“Now, for the second one, the why, that’s because you’re stalking me.” She clasped her hands together and smiled brightly, showing a set of teeth that would make most wolves he knew wet themselves. “So now, you’re going to tell me why you’ve been doing that, and it’ll be a very, very good reason.”
“I… uh.” He swallowed, continuing more hoarsely. “Do I get a few minutes? It might be kind of a long story.”
“Of course!” She spread her arms, wings spreading partially. “I have the night off, so I can spend hours with you.”
“Right,” he said, voice cracking slightly. He headed back into the kitchen to take the pot off the boil, then put the cloth filter bag over the glass coffee pot and added a few scoops of grounds. The Derysi–Revar, if he remembered what Orlonda had called her–watched him unblinkingly.
“I never thanked you for saving me,” he said, without looking at her. “Uh… Revar, right?”
“Right. I wasn’t interested in saving you,” she said flatly. “I was interested in killing Jesse. You know it, I know you know it. Try again.”
Mika bit his lip, and started to pour the water over the grounds, working on collecting his thoughts. “I was curious about you,” he finally said, sighing.
“Why?” Her tone was challenging.
“I don’t know!” he said, his own tone rising defensively.
That seemed to draw her up short. She didn’t say anything; she just kept looking at him, waiting for him to go on.
He finished soaking the grounds, and set the kettle aside, watching the coffee slowly stream out of the filter. “I guess you were right,” he said softly. “I’m not ‘high-class,’ but I started going to the docks looking for…” He shook his head. “I wouldn’t call it ‘fun.’ Something I don’t have.”
“This looks pretty high-class to me,” she said, gesturing around at the loft, eyes settling on an easel. “You an artist?”
“Sometimes. It’s a nice enough place. But it’s small, it’s old, and I can barely afford it. You might think I’m rich, but I’m not.”
“Not like your girl?”
He looked over at her, eyes widening.
She shrugged. “I been following you. And let me tell you, pretty boy, there are people in neighborhoods like hers who’d put me in jail just for being a bat. Probably people not too different from you.”
“Well, I wouldn’t, and neither would she.”
“Sure she would,” Revar replied dismissively. “In a heartbeat.”
“Don’t insult her,” he snapped, tone forceful. “You don’t know anything about her.”
The bat just stared at him for several long seconds. “This is where you tell me to stay away from her or you have to mess me up, right?”
He laughed nervously, his ears folding back. “I… uh… don’t have to, I’m sure.”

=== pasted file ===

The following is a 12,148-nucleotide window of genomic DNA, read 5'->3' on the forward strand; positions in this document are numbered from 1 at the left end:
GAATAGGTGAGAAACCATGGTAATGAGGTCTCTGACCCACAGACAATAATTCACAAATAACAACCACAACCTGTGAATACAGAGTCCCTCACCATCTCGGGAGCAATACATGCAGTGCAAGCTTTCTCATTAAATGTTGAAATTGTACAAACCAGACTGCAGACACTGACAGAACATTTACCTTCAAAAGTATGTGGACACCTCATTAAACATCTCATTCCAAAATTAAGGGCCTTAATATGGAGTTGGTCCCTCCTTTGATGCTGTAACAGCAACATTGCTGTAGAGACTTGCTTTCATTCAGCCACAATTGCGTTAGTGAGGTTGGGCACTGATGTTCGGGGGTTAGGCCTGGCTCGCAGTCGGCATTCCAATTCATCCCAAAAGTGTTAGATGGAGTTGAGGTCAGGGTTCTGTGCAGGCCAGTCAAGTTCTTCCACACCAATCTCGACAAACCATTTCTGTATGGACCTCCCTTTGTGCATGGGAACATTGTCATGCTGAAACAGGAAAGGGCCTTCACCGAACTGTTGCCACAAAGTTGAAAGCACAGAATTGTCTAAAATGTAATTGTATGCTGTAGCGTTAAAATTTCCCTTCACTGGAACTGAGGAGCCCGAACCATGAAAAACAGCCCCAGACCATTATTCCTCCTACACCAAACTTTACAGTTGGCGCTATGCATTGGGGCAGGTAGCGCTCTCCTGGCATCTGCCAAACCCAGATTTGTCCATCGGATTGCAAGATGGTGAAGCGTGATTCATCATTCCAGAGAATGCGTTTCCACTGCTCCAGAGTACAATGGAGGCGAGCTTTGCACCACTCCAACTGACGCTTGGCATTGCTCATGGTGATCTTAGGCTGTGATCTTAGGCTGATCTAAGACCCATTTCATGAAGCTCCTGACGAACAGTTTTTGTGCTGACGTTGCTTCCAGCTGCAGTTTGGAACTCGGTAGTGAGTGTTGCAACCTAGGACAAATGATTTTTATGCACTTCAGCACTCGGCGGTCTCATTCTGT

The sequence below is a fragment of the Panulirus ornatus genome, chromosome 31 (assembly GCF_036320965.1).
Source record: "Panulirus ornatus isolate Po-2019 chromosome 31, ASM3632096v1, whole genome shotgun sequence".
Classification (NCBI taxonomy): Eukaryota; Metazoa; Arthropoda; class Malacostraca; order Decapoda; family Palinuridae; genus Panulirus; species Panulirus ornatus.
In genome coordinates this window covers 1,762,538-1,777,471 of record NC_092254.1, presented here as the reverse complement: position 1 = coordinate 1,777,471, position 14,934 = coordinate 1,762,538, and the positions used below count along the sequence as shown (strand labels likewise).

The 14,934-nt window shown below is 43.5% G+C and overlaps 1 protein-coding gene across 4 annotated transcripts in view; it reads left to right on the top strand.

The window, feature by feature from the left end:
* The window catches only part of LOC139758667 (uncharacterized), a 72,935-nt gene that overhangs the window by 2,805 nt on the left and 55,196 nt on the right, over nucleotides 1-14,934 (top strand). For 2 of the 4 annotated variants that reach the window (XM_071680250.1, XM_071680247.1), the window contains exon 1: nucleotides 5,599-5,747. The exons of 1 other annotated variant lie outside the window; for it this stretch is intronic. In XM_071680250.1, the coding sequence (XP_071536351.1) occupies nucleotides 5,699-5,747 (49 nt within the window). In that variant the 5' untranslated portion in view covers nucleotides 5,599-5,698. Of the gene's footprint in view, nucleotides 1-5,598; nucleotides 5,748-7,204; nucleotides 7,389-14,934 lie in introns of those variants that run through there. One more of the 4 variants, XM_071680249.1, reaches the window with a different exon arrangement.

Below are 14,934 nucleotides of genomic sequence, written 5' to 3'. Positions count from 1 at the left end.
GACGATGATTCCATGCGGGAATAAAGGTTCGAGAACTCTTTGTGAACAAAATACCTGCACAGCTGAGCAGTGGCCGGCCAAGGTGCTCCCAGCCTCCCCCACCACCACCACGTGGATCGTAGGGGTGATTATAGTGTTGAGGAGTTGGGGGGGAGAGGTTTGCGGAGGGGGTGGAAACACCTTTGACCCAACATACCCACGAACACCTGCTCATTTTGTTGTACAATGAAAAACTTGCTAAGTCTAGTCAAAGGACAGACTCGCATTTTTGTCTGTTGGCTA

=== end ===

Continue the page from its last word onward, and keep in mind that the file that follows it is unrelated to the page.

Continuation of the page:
She remained unsmiling. “Good bet.”
Mika bit his lip again, then suddenly said, “Would you like some coffee?”
Revar tilted her head, her brows lifting this time. “Sure,” she said after a few moments. “Just a half a cup, though. It’s not too good for us.”
“For Derysi, you mean?” He poured two cups.
He headed to the kitchen table with both cups, setting one down in front of each of the two chairs. “Derysi. That’s right, isn’t it?”
“Right for what?” she said, sounding cross. “What’s it mean?” She headed over to the other seat.
“Your formal race name. I’m a Melifen. You’re a Derysi. I’d never heard the word before I looked it up, but I’m surprised you haven’t.”
She furrowed her brow, for once being the one who looked at a loss, and picked up her cup. After she took a sip, she said, a little more subdued, “Good coffee.”
She took another sip, then sighed, leaning back. “Look, kitten, what is it you want from me? You know shit about me I never heard of. I’m kinda creeped out, and I’m supposed to be the scary one.”
“I just did a little reading the last few days.”
“Fantastic.” Revar snorted. “It’s not like we met on friendly terms. You’re all casual now, but I can smell I’m still scaring the hell out of you.”
Mika rubbed the back of his neck. “Um, a little less than before.”
“Well, isn’t that a relief. So come on, what is it, then? Your girlfriend’s sexy enough that I want to sleep with her, so I guess it’s not lust. You hoping to play the hero and bring the serial killer to justice?”
Mika’s ears had flushed as she spoke about Dahlu, and he tried not to stammer in response. “No, no.”
“Are you trying to piss me off because you think I make an exciting way to commit suicide? I mean, if it’s what you want, just ask. It’s happened before.”
He drew back. “What?”
“Look, if someone’s stupid enough to kill themselves, nothing wrong with me getting a meal out of it.”
Trying not to wince, Mika drained his coffee. “Can I ask you a question?”
She grunted once and looked back at him.
“Why did you want to kill Jesse?”
Setting down her coffee cup, she shifted position, letting out a long, slow breath through pursed lips. “I don’t know why you like the docks, but I usually just stay around there all the time. It’s where I work, and my kind’s not real welcome in nicer areas of town. And it’s the kinda place where people look the other way if you nab a bum, ‘specially if he wakes up the next morning.
“I think I’m the only bat around here now, but not too long ago I had a friend. Jemara, she could feed on someone without even waking them up half the time. Take my word for it–doing that’s a real trick.”
Mika nodded, swallowing nervously.
“Anyway, about a half-year ago Jemara bit someone that Jesse’s gang wanted to beat up. When they got to him, they didn’t know how weak he was, and they ended up killing him instead. And they blamed her for it.” She looked across at the Melifen. “So they went after her with brass pipes. The one doctor I know who’ll treat us said she was lucky to be alive.” Her voice got hard-edged again, but the tension hinted at far deeper emotion behind it. “But she’ll never fly again. For a bat that’s pretty close to death.”